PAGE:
(BY Mani) Aircraft maker Boeing Co
) is expected to do well in this year's Farnborough Airshow to be held between July 9 and July 15.
The Farnborough Airshow, an important industry event, is an international trade exhibition for the aerospace industry held at the Farnborough airport in England. The biannual event occurs in mid-July on even numbered years (e.g., 2012) and alternates with the Paris airshow that takes place on odd-number years (e.g., 2013) in mid-June.
Aircraft manufacturers have historically used the show to announce new products and broadcast new order announcements. Although the show tends to see some major new orders and other industry announcements, it is also a useful event to gauge the state of industry sentiment.
Last year's record bookings at the Paris Airshow were dominated by Airbus, which racked up 730 commitments, including 667 A320 New Engine Options (NEOs) .
"In contrast to Airbus' dominance at last year's Paris show, we expect Boeing to do better at this year's show," RBC Capital Markets analyst Robert Stallard wrote in a note to clients.
The 737 MAX has a number of commitments that could be announced at the show, and Boeing has indicated that some 747-8i orders are in the pipeline. However, some of the usual Airshow suspects look set to be absent this year, with Emirates and Qatar having already placed significant new aircraft orders in recent years.
Boeing's 737 MAX to be the most announced aircraft and it has already garnered some of its main launch orders including Lion Air, Southwest, Norwegian and United Continental Holdings, Inc. (NYSE:UAL).
Boeing has called 2012 "the year of the MAX" as it looks to convert its purported 1,000 commitments into firm orders, with about 550 yet to be publicly announced.
If the recent slowdown in commercial aerospace orders has indeed been responsible for the diluted investors' response to the Boeing 787's success, the Farnborough Airshow could provide some timely reassurance.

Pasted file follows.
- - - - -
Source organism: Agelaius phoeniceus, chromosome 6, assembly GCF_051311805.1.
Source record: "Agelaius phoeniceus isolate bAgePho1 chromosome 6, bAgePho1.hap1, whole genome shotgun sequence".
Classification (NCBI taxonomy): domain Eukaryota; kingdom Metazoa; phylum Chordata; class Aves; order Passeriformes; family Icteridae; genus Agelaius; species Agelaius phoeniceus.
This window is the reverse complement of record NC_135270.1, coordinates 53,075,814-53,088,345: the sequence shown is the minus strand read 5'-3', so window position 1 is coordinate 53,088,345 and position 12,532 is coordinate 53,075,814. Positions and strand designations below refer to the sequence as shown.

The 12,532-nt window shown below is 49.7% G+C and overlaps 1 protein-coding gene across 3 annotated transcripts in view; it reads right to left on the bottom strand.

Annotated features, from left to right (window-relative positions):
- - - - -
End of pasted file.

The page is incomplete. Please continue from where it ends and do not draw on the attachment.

Meanwhile, AirAsia has been reported to order more A320s, potentially converting an option for 50 NEOs from last year as it accelerates its expansion plans. In widebody land, Turkish could make an announcement between the A380 and 747-8i (passenger variant), with a potential 15 plane order in the works.
If recent history is any guide, Boeing and its customers have likely kept a number of new order announcements on ice, in hopes that they might garner fuller appreciation on the year's more renowned commercial airshow.
"To be clear, we believe the weak order trend over recent months are symptomatic of potentially lasting headwinds—namely, a weak macro economy and a commercial airline industry that has already placed the lion's share of orders for new planes needed for the next decade," Oppenheimer analyst Yair Reiner said in a client note.
Still, even a temporary flush of new orders at Farnborough could create the reprieve investors need to focus on the program that could, almost single-handedly, drive Boeing's stock in the years ahead.
Meanwhile, the trend in the last several airshows suggests that Boeing's order slowdown in the lead up to this year's trade exhibition is quite typical, and that the company generally records a meaningful pickup beginning in the month of the show and for three months thereafter.
While this year's show once again takes place against the backdrop of considerable macro-economic uncertainly, the large book of 737max commitments provides Boeing with a strong foundation heading into the event.
A review of Boeing's stock performance in the weeks around the Farnborough and Paris Airshows suggests that the exhibitions are fairly reliable catalysts, but also fleeting ones in the absence of more lasting fundamental drivers.
"Over the last five years, Boeing's stock has on average outperformed the broader market by approximately 125 bps in the 14 days of trading leading up the show," Reiner noted.
However, that outperformance vanishes within the next fortnight as investors look past the hype and refocus on core, lasting fundamentals.
Given the recent drought in orders, the show could provide the shot of reassurance needed to refocus investors on the subtler, longer term story.